Entering the workplace a couple of years later (the same place I still work today), I was again very lucky. My colleagues couldn’t have been more diverse (gender and ethnicity) if you’d blindly picked them from each corner of the world. As a result, the inequalities I’ve come to know are through working away from home and the stories told by my friends, colleagues, online communities and the media. It’s been a wake-up call, and I’m slowly realising that even in the most diverse offices of the most diverse and progressive companies, us women have something working against us: the gender roles that are placed on us by society.

In the Western world today, women still only represent 24% of the STEM workforce2 and the women who work in these fields still earn overall a third less than men, at all income levels3. Why is it that the dropout rate for STEM subjects in school rise rapidly among girls when they enter secondary school? And at university, how come certain STEM orientated courses still see zero uptake of female students?

In the film Miss Representation from 20114, Marie Wilson, the founder and president emeritus of the White House Project5 said, “You can’t be what you can’t see,” and although she was referring to how women are represented in media, this rings true for STEM as well. There aren’t enough female STEM leaders, managers and role models for girls at school to look up to and identify with when they’re making their choices about what they want to be when they grow up. This makes it all the more important for those of us who do work in these fields to be vocal and a stronger force for change.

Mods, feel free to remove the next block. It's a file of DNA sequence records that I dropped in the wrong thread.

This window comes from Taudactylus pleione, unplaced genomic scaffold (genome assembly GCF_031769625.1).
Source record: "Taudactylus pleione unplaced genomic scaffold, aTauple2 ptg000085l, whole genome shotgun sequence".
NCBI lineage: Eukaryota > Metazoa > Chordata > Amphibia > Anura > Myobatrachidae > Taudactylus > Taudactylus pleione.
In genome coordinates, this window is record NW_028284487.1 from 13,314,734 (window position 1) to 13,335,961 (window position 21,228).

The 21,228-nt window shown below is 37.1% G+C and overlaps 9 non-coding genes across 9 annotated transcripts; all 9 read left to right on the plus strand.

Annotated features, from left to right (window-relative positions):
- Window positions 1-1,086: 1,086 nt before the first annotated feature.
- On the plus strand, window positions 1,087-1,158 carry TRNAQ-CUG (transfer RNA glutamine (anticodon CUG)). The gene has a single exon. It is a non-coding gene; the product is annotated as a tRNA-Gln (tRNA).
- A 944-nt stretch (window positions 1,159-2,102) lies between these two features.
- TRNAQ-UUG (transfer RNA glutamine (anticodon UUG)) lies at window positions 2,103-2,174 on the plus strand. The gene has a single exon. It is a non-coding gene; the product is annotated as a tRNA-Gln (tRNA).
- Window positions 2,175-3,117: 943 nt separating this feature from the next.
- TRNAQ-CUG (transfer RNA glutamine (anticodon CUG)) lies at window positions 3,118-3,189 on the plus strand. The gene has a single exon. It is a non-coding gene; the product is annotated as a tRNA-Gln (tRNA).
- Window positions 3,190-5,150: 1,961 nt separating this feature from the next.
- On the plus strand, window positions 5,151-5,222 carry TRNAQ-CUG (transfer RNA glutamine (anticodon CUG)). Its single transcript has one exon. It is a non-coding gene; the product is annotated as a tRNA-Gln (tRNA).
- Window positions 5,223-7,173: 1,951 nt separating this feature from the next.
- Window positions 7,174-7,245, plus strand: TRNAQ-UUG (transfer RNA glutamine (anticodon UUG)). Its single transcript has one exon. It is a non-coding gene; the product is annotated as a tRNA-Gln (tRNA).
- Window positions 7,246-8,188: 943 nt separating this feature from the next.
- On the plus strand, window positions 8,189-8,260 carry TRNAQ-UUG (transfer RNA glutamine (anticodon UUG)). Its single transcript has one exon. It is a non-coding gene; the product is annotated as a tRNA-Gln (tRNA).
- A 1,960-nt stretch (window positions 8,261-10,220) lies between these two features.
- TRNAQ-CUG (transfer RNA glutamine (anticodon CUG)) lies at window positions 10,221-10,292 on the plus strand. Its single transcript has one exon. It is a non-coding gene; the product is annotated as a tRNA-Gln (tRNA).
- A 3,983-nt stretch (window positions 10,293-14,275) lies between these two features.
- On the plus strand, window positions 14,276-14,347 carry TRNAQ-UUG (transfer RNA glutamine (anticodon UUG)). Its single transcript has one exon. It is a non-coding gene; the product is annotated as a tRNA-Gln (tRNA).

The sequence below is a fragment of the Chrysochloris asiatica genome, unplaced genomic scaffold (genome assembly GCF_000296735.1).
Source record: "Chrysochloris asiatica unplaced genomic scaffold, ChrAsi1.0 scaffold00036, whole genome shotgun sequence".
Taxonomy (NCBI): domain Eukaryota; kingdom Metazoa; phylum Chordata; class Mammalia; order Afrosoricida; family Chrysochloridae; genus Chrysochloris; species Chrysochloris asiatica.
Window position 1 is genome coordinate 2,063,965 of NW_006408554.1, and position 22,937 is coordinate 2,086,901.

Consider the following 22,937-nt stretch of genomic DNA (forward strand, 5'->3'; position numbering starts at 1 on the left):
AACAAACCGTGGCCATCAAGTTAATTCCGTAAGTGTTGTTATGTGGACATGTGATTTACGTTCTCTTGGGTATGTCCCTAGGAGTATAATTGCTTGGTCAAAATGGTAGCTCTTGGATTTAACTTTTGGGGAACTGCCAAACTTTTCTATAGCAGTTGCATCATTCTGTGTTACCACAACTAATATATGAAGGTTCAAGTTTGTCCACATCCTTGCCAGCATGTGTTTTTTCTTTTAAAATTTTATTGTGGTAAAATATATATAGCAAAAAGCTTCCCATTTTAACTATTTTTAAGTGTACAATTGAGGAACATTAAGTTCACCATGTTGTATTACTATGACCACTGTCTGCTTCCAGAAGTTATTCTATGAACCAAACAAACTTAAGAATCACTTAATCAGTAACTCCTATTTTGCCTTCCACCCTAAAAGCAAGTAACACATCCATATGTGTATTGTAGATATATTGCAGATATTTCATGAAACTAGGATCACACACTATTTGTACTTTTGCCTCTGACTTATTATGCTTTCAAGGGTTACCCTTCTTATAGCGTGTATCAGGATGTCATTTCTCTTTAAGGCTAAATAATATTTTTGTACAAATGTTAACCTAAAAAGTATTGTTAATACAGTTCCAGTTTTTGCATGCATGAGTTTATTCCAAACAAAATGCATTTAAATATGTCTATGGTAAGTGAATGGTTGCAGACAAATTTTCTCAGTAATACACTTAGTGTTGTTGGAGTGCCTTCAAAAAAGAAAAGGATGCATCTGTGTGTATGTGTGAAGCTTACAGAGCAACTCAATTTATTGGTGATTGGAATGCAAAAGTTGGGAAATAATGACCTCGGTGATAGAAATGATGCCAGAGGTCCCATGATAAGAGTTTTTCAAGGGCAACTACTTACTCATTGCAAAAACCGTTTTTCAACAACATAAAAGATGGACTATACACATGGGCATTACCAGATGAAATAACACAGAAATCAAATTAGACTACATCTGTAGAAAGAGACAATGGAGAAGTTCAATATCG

Through this blog I want to be one of those voices, talking about the ups and downs of working in such a male dominated industry. I will write about the issues we face on a day to day basis, try and shed a bit more light on the problems but also help form part of the solutions. Being more vocal means standing up to inequality, speaking my mind and showing an example where women don’t have to just accept the situations and circumstances in which we find ourselves.

Working towards making STEM more attractive to young girls by breaking down boundaries and misconceptions is beneficial to future generations of women as well as the industry as a whole. I hope this blog will generate some interesting discussions and viewpoints, and I welcome you all to get involved.

Cata

Female students start to show more interest in science and engineering

Figures for combined sciences show a 19% rise in the proportion of female students expressing enthusiasm for the subject, compared to an 11% rise for male sixth formers. Young women’s interest in mechanical engineering and electrical engineering rose by 18% and 27% respectively, compared to 10% and 13% for male students.

[ via The Guardian ]

MPs ponder why there are so few women in academic science

The Report highlights the undoubted problem of short-term contracts which are the lot of most early-career researchers (and not just in the STEM subjects). Such contracts are particularly unattractive for those who may be considering starting a family or have a partner whose job is not portable. These factors tend to hit women harder than men.

[ via The Guardian ]

Their goal: find a million science and technology mentors for girls and young women

At the Million Women Mentors website, more than 44,000 pledges to be a mentor have already been received. The mentoring can take many forms, including online, face to face, internships, apprenticeships, and sponsorships of career opportunities.

[ via Christian Science Monitor ]

Gender segregation of toys damaging STEM equality

Gender-specific approaches are not fair on children as they learn constantly about how they are supposed to feel, behave and what would make them acceptable to their social group and family, Ms Willott said. “It’s not fair to make little girls feel that they shouldn’t be kicking footballs or building with Lego and it’s not fair to make little boys feel ashamed of playing netball or playing with a pushchair or pushing a doll along or whatever.

[ via Engineering & Technology Magazine ]

Strategy for Women in STEM

The target learning outcomes of the curriculum include problem-solving and research skills, application of knowledge in context, communication and effective teamwork. But as Vaz’s study showed, the outcomes were even more pronounced for women, who appeared to gain more in the three dozen or so aspects of personal and professional development.

Inside Higher Ed

[ via Inside Higher Ed ]